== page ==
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Monday 20 November 2017

Drivers hit with 13pc insurance increase

John Meagher has seen the motor insurance premium he was quoted jump 50pc in a year. Ronan Lang
John Meagher has seen the motor insurance premium he was quoted jump 50pc in a year. Ronan Lang
Charlie Weston

Charlie Weston

THE largest insurance company in the country has admitted it has imposed huge hikes on motor premiums.

RSA Insurance, which owns, said it pushed up premiums by 13pc in Ireland this year.

The rise is a multiple of what has been imposed by other motor insurers – prompting fears that others will now follow with double-digit hikes.

Motorists have been warned to be extra vigilant to ensure they are not stung by spiralling hikes. The state body that handles motor-injury claims said there was no basis for a rise in premiums.

Head of the Injuries Board Patricia Byron said her organisation was saving money for insurers by taking claims cases out of the courts.

The company denies it is "profiteering". RSA, which says it is the largest general insurer in this market, said higher injury claims were the reason for the bigger premiums.

The move comes at a time when motor premiums have barely moved.

The latest data from the Central Statistics Office shows that

motor premiums rose by just 0.1pc in September, indicating that RSA is out of line with its competitors.

RSA purchased for €60m in 2010.

Ms Byron said the Injuries Board saw no justification for higher premiums, despite a higher number of claims in the first six months of the year.

She stressed that the number of claims before the board had slowed down in the July-September period.

"In the context of current claim trends, the board sees no basis for insurance premium hikes at this time in Ireland.

"I would also reiterate that we have delivered processing cost savings of €26.8m in the first half of this year."

She said the board had reduced the processing fee it charges insurers by 30pc from the start of this year.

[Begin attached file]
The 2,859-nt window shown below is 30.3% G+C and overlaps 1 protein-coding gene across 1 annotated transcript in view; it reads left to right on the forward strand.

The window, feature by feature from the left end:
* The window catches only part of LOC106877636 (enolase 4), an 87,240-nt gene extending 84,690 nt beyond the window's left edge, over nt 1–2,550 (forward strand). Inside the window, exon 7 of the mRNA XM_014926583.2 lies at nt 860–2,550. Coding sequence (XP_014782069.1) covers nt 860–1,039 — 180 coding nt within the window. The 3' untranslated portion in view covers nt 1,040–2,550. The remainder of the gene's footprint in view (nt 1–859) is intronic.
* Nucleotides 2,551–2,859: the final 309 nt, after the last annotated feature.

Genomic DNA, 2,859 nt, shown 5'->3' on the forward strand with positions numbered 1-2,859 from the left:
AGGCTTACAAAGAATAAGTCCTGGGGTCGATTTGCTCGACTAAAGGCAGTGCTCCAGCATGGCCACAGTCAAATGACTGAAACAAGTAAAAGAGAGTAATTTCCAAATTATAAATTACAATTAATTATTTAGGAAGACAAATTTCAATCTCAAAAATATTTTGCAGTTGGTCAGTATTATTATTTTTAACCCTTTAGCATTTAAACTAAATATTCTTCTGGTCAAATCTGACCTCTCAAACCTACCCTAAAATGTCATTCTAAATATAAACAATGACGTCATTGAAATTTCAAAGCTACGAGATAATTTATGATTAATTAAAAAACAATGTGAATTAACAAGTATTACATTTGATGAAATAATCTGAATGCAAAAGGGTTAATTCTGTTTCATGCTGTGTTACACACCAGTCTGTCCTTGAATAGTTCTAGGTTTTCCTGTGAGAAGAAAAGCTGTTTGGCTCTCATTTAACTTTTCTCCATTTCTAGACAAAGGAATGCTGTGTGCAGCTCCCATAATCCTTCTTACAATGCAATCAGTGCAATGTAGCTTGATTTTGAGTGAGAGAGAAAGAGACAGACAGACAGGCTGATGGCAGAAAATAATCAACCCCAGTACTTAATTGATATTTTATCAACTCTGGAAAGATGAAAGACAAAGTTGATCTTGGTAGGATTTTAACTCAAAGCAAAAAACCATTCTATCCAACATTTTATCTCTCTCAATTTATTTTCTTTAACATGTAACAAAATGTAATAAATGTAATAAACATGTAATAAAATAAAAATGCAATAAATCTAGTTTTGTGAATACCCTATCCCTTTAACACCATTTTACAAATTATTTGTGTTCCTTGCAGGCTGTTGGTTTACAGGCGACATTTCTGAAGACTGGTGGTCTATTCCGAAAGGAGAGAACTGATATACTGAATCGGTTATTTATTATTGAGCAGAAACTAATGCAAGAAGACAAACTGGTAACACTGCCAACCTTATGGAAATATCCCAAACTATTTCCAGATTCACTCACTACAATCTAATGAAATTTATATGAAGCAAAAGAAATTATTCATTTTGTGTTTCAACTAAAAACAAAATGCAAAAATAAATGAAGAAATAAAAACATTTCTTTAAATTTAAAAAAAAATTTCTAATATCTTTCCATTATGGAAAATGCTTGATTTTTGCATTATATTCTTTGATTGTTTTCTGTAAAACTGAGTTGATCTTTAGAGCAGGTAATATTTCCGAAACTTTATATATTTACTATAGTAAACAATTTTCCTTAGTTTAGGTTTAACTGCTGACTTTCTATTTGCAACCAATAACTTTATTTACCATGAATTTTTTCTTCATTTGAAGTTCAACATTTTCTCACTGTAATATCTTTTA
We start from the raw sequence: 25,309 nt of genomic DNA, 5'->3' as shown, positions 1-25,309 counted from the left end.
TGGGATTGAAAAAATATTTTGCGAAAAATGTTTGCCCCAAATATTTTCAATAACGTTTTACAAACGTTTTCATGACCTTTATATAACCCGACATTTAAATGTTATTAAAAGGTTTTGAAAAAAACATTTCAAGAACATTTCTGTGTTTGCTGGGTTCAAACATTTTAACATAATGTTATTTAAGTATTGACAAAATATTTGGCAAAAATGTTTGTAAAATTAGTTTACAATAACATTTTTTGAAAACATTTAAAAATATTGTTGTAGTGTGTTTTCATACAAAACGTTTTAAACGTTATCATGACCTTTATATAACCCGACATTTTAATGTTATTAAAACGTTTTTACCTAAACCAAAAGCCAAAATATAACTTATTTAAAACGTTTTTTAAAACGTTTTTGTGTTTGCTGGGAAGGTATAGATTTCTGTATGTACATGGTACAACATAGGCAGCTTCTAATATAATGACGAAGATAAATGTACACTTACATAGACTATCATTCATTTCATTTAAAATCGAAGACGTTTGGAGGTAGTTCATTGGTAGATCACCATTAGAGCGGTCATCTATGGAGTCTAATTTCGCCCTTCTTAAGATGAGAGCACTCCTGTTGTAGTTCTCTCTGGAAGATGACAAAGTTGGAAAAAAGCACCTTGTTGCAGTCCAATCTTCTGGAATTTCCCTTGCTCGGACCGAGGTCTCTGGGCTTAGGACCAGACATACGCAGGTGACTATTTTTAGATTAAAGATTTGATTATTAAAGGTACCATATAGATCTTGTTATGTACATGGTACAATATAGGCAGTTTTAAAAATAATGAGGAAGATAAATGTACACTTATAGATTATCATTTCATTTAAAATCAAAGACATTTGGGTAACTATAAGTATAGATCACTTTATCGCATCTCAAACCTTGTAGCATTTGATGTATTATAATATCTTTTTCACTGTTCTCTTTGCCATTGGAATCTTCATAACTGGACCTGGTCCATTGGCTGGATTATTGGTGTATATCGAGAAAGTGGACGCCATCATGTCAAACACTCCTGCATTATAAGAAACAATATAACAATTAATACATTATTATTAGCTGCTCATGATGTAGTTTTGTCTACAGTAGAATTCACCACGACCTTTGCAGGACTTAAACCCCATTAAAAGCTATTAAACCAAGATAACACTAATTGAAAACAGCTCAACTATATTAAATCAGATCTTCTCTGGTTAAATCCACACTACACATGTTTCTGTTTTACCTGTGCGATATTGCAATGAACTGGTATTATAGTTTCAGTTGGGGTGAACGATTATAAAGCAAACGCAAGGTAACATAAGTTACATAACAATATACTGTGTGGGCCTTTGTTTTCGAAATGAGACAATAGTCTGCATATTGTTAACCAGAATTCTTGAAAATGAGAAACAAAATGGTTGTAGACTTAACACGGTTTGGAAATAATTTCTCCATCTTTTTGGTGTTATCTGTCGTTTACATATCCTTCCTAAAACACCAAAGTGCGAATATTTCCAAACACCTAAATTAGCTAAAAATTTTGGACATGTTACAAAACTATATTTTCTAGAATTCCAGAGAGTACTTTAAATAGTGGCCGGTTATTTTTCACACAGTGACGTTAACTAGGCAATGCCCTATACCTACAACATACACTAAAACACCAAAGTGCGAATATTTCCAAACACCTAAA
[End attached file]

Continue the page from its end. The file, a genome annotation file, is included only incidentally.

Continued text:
By law, personal injury claims must come to the board for assessment before going to court, even if the consumer has legal representation.

The board said road traffic accidents continued to account for the lion's share of personal injury claims. They accounted for three out of four awards in the first half of this year, a period when total compensation increased by 8.3pc to €118m.

There were close to 5,300 claims in the first six months of 2013.

And chief executive of the Consumers' Association Dermott Jewell warned of a price spiral in motor premiums.

He advised drivers to avoid being sucked into paying higher premiums by questioning every aspect of a renewal quote or new quotation received.

Mr Jewell said: "RSA's strategy of pushing up premiums by 13pc is absolutely appalling in the middle of a recession. It does nothing for the country."

Chief executive of RSA Ireland Philip Smith, who is also president of the representative body Insurance Ireland, was not available for comment.

But a spokesman for the company denied it was profiteering.

"The answer to that is absolutely not."

And he dismissed claims that RSA was attempting to recoup the €60m outlay on by raising premiums.

The higher motor premiums reflected higher claims for injuries to motorists, he said.

He denied that the new EU gender directive – which meant that women and men have to be charged the same insurance rates – had any role to play in the higher premiums.

Irish Independent

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